BY CAROLINE MCCAUGHEY
Thursday night in the green room of Franciscan University of Steubenville’s Anathan Theatre was a hub of excited activity. Actors bustled back and forth, running through their lines, warming up their voices, tuning their guitars and applying makeup to prepare for the second weekend of the University production of William Shakespeare’s “Love’s Labour’s Lost.”
There was a palpable excitement among the cast members as the theatre filled with audience members. Amid the buzz the cast managed to comment on the process of putting on the production, which closed on Nov. 17 after a successful run of showings. Phillip Buss, a sophomore, called Shakespeare’s play “one of the most successful and amazing plays I’ve ever been in.”
“Not only is it witty, romantic, dramatic and well choreographed, it is freakishly hilarious,” he said. “Everyone involved makes this show so much fun to put on.”
Fellow sophomore Jessica Andrews agreed, saying the show “has been the highlight of my semester – I’m going to miss every single individual involved. Being a part of the drama department is a huge blessing; we work together so closely. There’s no other way to describe it except to say that we are a family.”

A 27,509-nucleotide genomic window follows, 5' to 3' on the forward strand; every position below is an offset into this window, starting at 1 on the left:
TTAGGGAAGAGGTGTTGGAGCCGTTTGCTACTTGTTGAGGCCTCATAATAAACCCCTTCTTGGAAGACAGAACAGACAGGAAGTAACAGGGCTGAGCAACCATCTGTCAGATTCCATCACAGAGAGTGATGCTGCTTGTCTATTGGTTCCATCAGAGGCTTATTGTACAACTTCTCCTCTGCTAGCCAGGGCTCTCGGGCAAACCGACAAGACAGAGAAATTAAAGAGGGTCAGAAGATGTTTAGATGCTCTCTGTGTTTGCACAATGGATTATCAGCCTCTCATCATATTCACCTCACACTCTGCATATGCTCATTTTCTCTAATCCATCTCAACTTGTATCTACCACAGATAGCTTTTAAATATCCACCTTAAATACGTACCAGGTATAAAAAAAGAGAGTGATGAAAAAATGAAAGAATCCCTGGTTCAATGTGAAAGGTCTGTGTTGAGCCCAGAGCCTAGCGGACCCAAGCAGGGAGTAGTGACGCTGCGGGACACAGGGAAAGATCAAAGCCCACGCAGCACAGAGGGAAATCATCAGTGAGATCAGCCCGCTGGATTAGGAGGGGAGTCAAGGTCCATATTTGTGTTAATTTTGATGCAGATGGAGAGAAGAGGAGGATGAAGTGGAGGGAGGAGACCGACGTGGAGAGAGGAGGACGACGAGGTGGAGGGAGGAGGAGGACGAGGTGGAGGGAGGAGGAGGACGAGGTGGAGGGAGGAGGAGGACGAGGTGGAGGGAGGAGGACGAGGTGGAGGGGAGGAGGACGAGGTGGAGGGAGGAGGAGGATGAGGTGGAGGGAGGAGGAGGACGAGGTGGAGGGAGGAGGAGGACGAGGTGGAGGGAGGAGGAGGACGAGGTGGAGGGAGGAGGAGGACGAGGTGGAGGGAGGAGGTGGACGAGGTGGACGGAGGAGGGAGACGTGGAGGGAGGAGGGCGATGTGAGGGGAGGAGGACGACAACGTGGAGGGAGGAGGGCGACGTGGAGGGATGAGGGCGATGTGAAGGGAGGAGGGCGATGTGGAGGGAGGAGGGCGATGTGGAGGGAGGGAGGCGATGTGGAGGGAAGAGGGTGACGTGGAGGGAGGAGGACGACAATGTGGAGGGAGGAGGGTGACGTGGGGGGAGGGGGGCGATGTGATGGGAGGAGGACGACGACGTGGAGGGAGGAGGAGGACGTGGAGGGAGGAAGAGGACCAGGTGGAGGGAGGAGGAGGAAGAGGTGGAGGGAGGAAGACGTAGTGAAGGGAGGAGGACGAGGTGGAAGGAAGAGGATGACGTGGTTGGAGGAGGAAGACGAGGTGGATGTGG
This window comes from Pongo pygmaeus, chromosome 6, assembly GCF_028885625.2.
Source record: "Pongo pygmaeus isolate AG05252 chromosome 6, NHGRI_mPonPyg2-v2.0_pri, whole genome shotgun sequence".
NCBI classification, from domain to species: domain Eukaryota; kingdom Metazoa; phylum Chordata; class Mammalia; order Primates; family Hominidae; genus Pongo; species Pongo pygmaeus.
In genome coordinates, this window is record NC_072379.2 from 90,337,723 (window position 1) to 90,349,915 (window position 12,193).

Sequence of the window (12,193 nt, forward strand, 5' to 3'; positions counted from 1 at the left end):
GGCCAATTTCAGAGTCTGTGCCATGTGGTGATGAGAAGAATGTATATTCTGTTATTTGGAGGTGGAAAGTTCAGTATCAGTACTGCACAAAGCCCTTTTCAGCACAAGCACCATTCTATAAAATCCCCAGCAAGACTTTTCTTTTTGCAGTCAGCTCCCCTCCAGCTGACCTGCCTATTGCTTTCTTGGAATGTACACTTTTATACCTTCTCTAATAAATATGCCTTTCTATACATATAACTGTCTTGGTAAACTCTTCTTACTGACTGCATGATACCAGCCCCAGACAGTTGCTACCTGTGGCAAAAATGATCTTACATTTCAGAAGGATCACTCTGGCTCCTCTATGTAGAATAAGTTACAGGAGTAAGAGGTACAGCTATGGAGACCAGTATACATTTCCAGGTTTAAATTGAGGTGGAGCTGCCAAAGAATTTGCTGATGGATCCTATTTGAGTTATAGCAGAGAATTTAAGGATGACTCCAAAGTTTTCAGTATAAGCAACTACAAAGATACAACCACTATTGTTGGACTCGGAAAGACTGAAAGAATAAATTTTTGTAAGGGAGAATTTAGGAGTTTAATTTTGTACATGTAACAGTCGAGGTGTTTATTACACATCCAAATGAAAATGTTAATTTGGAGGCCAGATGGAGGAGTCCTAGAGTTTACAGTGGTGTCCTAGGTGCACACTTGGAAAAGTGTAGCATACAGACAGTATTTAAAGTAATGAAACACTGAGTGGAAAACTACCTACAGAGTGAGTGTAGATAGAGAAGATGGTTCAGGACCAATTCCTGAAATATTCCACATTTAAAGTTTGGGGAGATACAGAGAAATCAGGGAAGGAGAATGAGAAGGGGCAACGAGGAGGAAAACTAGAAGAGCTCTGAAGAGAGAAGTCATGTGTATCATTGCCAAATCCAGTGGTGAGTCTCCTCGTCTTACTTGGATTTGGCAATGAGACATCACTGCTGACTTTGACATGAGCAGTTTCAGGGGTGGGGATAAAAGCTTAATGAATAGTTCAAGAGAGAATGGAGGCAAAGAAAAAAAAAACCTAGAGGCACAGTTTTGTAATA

Senior Bridget Anderson said, “It’s been such a privilege working with my favorite teacher and my favorite people, cooperating with the greatest playwright of all time. Shakespeare is as rewarding to perform as he is to watch. I think the best word to describe the Love’s Labour’s experience is ‘delightful.'”
A unique aspect of the production that the average audience member may not recognize is its collaborative nature. Many of the actors they see onstage are the same people who designed and painted the floor, constructed the trees on set, designed props, made costumes and worked publicity for the show, as well as acted as musicians during performances.
Though this made for a lot of hard work, the cast agreed that working together on creative projects made the end product of the show even more gratifying. They learned a lot in the process by stretching themselves to do and create things they perhaps had never been called on to do.